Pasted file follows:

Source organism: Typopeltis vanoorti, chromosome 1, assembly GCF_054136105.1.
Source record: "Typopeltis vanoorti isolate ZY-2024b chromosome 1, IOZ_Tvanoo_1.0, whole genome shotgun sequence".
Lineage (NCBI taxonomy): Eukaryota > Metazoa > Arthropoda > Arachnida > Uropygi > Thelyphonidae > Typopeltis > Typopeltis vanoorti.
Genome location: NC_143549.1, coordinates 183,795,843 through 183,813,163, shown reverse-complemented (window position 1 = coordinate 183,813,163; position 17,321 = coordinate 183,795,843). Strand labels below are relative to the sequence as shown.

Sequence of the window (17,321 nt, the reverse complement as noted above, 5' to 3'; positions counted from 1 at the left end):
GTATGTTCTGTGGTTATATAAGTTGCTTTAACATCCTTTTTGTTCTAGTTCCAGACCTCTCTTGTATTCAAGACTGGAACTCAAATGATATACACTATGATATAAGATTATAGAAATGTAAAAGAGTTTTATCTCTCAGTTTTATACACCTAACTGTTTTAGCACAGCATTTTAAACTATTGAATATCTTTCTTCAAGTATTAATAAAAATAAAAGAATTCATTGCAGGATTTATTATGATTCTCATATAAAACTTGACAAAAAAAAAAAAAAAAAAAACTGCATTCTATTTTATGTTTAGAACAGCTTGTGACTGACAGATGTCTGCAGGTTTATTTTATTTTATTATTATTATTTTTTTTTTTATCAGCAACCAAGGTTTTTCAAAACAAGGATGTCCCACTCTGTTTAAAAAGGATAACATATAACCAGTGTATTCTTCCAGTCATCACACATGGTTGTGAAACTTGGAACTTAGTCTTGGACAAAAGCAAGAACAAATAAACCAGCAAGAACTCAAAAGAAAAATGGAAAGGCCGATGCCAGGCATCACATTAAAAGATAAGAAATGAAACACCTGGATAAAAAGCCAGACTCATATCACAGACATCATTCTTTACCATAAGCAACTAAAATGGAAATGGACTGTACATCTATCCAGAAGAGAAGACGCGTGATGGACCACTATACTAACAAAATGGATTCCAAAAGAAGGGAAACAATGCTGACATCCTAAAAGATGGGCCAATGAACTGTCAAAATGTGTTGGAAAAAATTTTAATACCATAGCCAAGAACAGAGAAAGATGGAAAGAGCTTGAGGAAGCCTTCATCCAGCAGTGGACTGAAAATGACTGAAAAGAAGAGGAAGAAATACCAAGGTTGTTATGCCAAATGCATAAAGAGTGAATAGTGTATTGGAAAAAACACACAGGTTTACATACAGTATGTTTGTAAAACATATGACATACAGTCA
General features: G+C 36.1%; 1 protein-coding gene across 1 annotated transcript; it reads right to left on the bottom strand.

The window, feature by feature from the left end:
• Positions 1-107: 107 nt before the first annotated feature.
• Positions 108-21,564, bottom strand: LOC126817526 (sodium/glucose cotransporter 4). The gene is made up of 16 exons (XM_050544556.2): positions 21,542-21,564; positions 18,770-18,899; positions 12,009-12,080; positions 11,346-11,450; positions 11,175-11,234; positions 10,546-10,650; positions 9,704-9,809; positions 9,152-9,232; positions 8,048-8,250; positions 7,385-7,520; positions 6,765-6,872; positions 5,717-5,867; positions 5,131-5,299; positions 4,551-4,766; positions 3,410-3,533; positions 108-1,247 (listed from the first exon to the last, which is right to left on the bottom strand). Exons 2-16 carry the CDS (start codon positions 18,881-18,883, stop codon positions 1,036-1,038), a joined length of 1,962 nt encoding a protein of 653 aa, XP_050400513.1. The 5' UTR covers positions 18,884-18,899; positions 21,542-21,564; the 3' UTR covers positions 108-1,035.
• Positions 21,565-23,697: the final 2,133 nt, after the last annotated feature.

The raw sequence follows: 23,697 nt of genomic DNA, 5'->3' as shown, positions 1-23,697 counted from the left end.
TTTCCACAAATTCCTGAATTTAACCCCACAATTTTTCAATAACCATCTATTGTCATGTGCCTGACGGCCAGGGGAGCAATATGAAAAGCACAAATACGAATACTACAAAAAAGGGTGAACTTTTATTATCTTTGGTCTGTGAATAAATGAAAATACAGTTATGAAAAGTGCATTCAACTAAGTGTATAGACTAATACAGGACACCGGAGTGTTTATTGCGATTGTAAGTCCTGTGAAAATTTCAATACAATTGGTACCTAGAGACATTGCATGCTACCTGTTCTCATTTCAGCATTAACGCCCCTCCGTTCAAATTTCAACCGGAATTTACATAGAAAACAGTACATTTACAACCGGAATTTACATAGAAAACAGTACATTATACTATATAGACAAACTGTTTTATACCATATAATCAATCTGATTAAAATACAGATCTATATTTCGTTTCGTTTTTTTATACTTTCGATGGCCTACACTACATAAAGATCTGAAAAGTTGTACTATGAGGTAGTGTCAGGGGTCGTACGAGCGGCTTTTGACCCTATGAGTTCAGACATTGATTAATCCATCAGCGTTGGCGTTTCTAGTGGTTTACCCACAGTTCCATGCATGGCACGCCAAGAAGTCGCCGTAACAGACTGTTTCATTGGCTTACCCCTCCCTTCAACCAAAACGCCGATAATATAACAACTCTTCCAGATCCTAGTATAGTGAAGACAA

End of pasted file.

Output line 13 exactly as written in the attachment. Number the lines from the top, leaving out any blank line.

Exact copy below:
TTTCCACAAATTCCTGAATTTAACCCCACAATTTTTCAATAACCATCTATTGTCATGTGCCTGACGGCCAGGGGAGCAATATGAAAAGCACAAATACGAATACTACAAAAAAGGGTGAACTTTTATTATCTTTGGTCTGTGAATAAATGAAAATACAGTTATGAAAAGTGCATTCAACTAAGTGTATAGACTAATACAGGACACCGGAGTGTTTATTGCGATTGTAAGTCCTGTGAAAATTTCAATACAATTGGTACCTAGAGACATTGCATGCTACCTGTTCTCATTTCAGCATTAACGCCCCTCCGTTCAAATTTCAACCGGAATTTACATAGAAAACAGTACATTTACAACCGGAATTTACATAGAAAACAGTACATTATACTATATAGACAAACTGTTTTATACCATATAATCAATCTGATTAAAATACAGATCTATATTTCGTTTCGTTTTTTTATACTTTCGATGGCCTACACTACATAAAGATCTGAAAAGTTGTACTATGAGGTAGTGTCAGGGGTCGTACGAGCGGCTTTTGACCCTATGAGTTCAGACATTGATTAATCCATCAGCGTTGGCGTTTCTAGTGGTTTACCCACAGTTCCATGCATGGCACGCCAAGAAGTCGCCGTAACAGACTGTTTCATTGGCTTACCCCTCCCTTCAACCAAAACGCCGATAATATAACAACTCTTCCAGATCCTAGTATAGTGAAGACAA